Surfair
5

Kindle now available on iPhone

Amazon banks on selling e-books vs. devices

Technology trends and news by Bambi Francisco Roizen
March 4, 2009
Short URL: http://vator.tv/n/730

 Recently, I've felt a tad jealous watching my husband reading books off his new 10 ounce Kindle 2, especially on trips, during which I'm typically a pack rat when it comes to reading material. Now, that'll change, a bit.

Amazon on Wednesday made available a Kindle version for the iPhone.

In other words, it's now allowing consumers to read electronic books on their Apple iPhone, essentially broadening Amazon's Kindle book sales beyond the e-book device.

According to Amazon, the Kindle for the iPhone allows users to download books, including New York Times bestsellers, for $9.99. 

You can buy a Kindle book from your Mac, PC or iPhone through a Web browser and wirelessly transfer the books to your iPhone. You can also download the Kindle books you already own for free. Kindle for the iPhone uses Whispersync, which bookmarks pages so you can go back and forth between your Kindle and the Kindle for the iPhone.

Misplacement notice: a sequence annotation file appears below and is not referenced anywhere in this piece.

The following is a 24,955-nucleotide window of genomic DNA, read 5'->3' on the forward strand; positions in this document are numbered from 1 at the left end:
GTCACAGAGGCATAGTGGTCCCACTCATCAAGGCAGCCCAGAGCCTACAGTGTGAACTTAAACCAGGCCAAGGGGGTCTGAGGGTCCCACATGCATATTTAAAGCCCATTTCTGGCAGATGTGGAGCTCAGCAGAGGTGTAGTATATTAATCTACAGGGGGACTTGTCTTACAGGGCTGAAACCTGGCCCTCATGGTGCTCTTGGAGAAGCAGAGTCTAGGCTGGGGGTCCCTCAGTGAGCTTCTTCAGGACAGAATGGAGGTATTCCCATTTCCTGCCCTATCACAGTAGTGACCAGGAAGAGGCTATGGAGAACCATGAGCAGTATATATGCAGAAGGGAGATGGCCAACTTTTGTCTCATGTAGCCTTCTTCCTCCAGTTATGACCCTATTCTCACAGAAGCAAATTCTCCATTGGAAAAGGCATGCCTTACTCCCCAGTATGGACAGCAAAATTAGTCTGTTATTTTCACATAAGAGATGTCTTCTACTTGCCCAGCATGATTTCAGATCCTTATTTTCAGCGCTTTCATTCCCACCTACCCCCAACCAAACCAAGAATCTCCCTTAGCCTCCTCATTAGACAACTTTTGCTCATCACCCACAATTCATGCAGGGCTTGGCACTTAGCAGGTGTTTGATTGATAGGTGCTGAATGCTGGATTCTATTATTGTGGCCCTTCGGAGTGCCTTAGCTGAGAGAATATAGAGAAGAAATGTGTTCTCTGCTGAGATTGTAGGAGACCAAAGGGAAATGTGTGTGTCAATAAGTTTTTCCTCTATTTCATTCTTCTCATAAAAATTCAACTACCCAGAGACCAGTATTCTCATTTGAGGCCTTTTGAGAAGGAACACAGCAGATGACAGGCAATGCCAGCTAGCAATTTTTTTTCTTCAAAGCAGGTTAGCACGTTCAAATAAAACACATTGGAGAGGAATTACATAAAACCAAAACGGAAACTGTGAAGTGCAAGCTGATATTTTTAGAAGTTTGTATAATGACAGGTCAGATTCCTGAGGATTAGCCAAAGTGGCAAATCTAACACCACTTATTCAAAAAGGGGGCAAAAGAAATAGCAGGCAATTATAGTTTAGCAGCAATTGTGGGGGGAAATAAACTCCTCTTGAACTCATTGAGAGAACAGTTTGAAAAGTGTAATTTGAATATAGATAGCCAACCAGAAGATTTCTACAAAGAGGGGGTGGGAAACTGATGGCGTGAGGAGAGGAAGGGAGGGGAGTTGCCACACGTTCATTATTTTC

No doubt, with this move, Amazon's Jeff Bezos is interested in selling e-books, rather than the Kindle device. In the long run, it's probably a more profitable endeavor, as selling hardware is typically a low-margin business.

But in launching the app, Amazon is pitting istelf against Google, which has its own version of an e-book, which gives iPhone and Android users access to 1.5 million e-books.

From a consumer standpoint, it's nice to know that I, being an iPhone user, can now access and read books on my iPhone. Admittedly, it won't be the same experience, for the screen size alone. 

I thought I'd stop picking up newspapers and read them on my iPhone. But that never happened, because of the size. After a while, the small print is hard on the eyes.

The iPhone is a great device for reading emails, or reading news at times you're idle with brief moments to spare, like when you're waiting in a line, or in a parking lot, or in an office, or at the airport. But it's not something you can look at for longer than 20 minutes at a time, no matter how compelling the material.

If you're reading a book you just can't put down, with the iPhone as an e-book reader, you may find yourself having to (at least after 20 minutes of reading).

Here's a great review of both the iPhone app and the Kindle from CNet.

 

Related news